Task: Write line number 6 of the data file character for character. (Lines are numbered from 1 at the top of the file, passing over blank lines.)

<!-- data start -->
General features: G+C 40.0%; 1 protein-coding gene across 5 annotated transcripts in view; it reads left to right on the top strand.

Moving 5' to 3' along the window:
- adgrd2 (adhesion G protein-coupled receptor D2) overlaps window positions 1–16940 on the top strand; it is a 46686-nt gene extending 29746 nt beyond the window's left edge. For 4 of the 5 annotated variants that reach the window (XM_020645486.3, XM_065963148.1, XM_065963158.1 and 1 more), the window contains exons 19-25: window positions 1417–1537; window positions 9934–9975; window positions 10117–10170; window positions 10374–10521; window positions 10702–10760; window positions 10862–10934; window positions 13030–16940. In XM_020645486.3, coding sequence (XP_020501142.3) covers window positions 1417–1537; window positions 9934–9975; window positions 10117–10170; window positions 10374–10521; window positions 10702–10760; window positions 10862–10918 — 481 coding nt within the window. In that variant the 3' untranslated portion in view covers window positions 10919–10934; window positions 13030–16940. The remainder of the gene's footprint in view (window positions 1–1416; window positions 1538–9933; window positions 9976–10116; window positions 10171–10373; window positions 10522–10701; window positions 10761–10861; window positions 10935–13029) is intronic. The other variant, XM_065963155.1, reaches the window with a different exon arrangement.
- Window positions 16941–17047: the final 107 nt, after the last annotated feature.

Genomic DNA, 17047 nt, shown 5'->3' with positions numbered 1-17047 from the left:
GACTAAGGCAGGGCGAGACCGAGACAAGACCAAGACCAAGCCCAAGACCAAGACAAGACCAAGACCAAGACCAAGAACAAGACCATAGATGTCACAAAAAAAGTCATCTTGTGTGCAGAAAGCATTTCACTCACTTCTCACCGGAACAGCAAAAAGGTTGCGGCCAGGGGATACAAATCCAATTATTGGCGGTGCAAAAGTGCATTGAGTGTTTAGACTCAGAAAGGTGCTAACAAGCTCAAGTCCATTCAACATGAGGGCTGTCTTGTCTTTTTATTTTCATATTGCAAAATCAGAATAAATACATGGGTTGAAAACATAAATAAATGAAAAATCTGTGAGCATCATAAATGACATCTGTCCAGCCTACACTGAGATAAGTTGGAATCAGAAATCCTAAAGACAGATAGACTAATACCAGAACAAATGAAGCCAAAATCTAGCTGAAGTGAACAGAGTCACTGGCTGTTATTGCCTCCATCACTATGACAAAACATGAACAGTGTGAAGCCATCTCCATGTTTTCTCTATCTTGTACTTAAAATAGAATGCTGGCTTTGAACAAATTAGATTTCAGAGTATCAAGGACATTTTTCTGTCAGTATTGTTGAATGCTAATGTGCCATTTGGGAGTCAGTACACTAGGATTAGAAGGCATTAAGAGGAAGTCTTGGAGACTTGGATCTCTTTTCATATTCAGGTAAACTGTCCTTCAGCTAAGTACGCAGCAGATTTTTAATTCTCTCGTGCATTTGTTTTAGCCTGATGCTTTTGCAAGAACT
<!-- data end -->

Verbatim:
GACTAAGGCAGGGCGAGACCGAGACAAGACCAAGACCAAGCCCAAGACCAAGACAAGACCAAGACCAAGACCAAGAACAAGACCATAGATGTCACAAAAAAAGTCATCTTGTGTGCAGAAAGCATTTCACTCACTTCTCACCGGAACAGCAAAAAGGTTGCGGCCAGGGGATACAAATCCAATTATTGGCGGTGCAAAAGTGCATTGAGTGTTTAGACTCAGAAAGGTGCTAACAAGCTCAAGTCCATTCAACATGAGGGCTGTCTTGTCTTTTTATTTTCATATTGCAAAATCAGAATAAATACATGGGTTGAAAACATAAATAAATGAAAAATCTGTGAGCATCATAAATGACATCTGTCCAGCCTACACTGAGATAAGTTGGAATCAGAAATCCTAAAGACAGATAGACTAATACCAGAACAAATGAAGCCAAAATCTAGCTGAAGTGAACAGAGTCACTGGCTGTTATTGCCTCCATCACTATGACAAAACATGAACAGTGTGAAGCCATCTCCATGTTTTCTCTATCTTGTACTTAAAATAGAATGCTGGCTTTGAACAAATTAGATTTCAGAGTATCAAGGACATTTTTCTGTCAGTATTGTTGAATGCTAATGTGCCATTTGGGAGTCAGTACACTAGGATTAGAAGGCATTAAGAGGAAGTCTTGGAGACTTGGATCTCTTTTCATATTCAGGTAAACTGTCCTTCAGCTAAGTACGCAGCAGATTTTTAATTCTCTCGTGCATTTGTTTTAGCCTGATGCTTTTGCAAGAACT